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Issue 2016/2

© EXARC, 2016; ISSN: 2212-8956; Publishing date: June 15, 2016

The EXARC Journal consists of Mixed Matters articles, which are open access. We also made open access articles related to the OpenArch project. The other articles are peer-reviewed and for members only (please login at the bottom of the page). 

From June 15th 2017, all articles in this issue are open access.

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Archaeological Open-Air Museum

The Archaeological Open-air Site of the Museum of Prehistory MAMUZ and Its Cultural Touristic Development

Matthias Pacher (AT)
MAMUZ is the new name that combines the Lower Austrian museum of prehistory Niederösterreich Asparn/Zaya and the museum centre Museumszentrum Mistelbach to create a centre of experiences and knowledge covering 40,000 years of the history of the human race. Using the example of its archaeological open-air site, the museum of prehistory MAMUZ aims to show how strategic measures...

The Influence of Spatial Structure on the Economic Value of an Archaeological Park

Andreja Breznik (SI)
This article is a summary of a presentation held at the conference in Mistelbach in 2015, “Archaeological Reconstructions and Tourism”. The conference topic leads us to a more consistent approach to reconstructions and tourism. All who work in the heritage sector know that all types of museums have a great influence on the tourism sector...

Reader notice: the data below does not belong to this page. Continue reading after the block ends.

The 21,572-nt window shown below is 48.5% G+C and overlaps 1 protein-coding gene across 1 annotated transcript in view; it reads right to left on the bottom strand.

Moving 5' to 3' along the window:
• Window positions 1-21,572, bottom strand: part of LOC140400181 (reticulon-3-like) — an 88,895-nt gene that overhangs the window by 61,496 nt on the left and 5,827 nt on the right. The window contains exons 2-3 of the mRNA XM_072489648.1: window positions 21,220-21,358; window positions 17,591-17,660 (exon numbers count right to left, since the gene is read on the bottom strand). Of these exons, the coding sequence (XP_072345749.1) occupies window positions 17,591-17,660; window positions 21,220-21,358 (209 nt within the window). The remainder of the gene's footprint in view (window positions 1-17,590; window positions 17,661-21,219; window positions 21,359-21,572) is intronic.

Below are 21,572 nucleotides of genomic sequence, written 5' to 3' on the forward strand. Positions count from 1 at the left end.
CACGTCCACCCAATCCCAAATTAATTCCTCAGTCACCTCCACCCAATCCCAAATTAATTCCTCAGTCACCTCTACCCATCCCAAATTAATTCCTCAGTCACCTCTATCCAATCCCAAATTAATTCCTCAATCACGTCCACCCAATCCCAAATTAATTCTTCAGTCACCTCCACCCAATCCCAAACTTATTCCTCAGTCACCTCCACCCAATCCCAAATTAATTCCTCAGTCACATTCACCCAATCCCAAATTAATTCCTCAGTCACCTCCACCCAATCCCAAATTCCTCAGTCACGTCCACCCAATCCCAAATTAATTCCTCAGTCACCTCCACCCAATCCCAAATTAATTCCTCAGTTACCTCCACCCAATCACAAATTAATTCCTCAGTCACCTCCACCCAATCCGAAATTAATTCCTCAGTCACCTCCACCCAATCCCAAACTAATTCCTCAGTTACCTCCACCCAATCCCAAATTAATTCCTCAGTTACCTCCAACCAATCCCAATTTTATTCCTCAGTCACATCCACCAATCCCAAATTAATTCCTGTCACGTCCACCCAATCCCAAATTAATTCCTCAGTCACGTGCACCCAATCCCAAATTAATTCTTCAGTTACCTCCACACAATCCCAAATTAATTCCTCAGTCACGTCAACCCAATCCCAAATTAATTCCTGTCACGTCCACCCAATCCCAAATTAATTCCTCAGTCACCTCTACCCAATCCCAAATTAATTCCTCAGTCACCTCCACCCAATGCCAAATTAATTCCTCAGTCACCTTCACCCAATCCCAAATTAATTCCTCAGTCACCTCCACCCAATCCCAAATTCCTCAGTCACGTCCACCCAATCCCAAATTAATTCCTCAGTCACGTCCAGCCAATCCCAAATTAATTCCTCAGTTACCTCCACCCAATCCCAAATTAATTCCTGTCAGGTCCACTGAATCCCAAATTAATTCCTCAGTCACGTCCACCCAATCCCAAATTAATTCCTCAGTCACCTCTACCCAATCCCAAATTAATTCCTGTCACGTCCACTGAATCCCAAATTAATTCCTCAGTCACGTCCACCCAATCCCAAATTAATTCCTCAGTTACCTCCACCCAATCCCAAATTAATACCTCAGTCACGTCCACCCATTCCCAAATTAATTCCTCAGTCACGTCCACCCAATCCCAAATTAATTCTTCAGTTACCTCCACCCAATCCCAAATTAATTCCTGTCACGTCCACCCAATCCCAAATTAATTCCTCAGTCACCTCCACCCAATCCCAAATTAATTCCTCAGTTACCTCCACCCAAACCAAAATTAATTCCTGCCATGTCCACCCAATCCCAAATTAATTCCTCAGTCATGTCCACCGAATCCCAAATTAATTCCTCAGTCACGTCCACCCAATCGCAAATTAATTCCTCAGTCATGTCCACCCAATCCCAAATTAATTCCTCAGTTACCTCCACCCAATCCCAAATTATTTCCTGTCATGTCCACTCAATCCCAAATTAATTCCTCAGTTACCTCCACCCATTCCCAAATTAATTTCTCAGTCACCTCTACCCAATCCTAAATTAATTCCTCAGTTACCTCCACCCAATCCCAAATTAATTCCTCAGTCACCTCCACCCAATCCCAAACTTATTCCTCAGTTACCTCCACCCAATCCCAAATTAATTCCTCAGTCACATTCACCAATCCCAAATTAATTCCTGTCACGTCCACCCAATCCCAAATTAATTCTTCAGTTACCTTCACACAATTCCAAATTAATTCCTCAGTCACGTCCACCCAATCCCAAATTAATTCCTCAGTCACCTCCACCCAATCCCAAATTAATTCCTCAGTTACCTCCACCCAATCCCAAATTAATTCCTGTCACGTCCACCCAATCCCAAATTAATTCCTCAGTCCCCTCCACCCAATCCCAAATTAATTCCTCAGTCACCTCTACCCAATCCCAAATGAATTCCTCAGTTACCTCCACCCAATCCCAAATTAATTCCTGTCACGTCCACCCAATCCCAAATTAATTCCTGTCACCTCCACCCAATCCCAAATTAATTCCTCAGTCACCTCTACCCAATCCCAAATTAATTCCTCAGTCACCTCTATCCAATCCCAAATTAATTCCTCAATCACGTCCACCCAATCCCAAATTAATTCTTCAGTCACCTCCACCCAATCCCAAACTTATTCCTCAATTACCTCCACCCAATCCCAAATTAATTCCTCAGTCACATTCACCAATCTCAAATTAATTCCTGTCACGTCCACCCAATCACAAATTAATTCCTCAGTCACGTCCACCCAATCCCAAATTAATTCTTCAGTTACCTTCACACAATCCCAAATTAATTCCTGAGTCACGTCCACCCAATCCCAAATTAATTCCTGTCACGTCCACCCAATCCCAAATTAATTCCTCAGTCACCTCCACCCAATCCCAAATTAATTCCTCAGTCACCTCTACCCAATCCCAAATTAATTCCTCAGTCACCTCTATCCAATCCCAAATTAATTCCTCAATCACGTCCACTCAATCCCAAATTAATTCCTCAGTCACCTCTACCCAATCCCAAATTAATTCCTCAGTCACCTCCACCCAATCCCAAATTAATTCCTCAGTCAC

Towards a Best Practise of Volunteer Use within Archaeological Open-air Museums: An Overview with Recommendations for Future Sustainability and Growth

Andrew Spencer (UK)
For many archaeological open-air museums (AOAMs), volunteers are an essential and highly visible component of an effective institution. Volunteers bring museums to life with meaningful interpretive contacts, and offer institutions the opportunity to broaden their mission and complete tasks that may not otherwise be possible...

Experimental Archaeology

Getting hammered: The Use of Experimental Archaeology to Interpret Wear on Late Bronze Age Hammers and Modern replicas

E. Giovanna Fregni (UK)
Metalsmithing tools such as hammers are rarely recognised for their significance in understanding prehistoric metalworking technology. Their development and specialisation signal new metalworking techniques and a wider array of the types of metal objects being made. Our knowledge of ancient metalworking is...

Interpretation

A Broken Leg in the Year 1350: Treatment and Prognosis

Wiel van der Mark (NL)
It is the year 1350 in Gravendam (the medieval town of the archaeological open-air museum, (AOAM) Archeon, in the Netherlands). Master Roelof, a wood-and-bone processor, lies unconscious on the stone floor. Shortly before this, he had been climbing the ladder to the attic to grab a log of wood, but it slipped from under him and he ended on the floor...

Spiral Tube Decorations: A Thousand Years of Tradition

Riina Rammo,
Jaana Ratas (EE)
An overview of finds, their regional spread and significance though the ages. The spiral tubes are made of an alloy that consists of copper supplemented mainly with zinc and/or tin (Rammo, Ratas 2015, table 1). The outer diameter of the spiral tubes usually range from 2.5 to 5 mm. Woollen and linen threads as well as horse hairs, were used to join spiral tubes into decorations...
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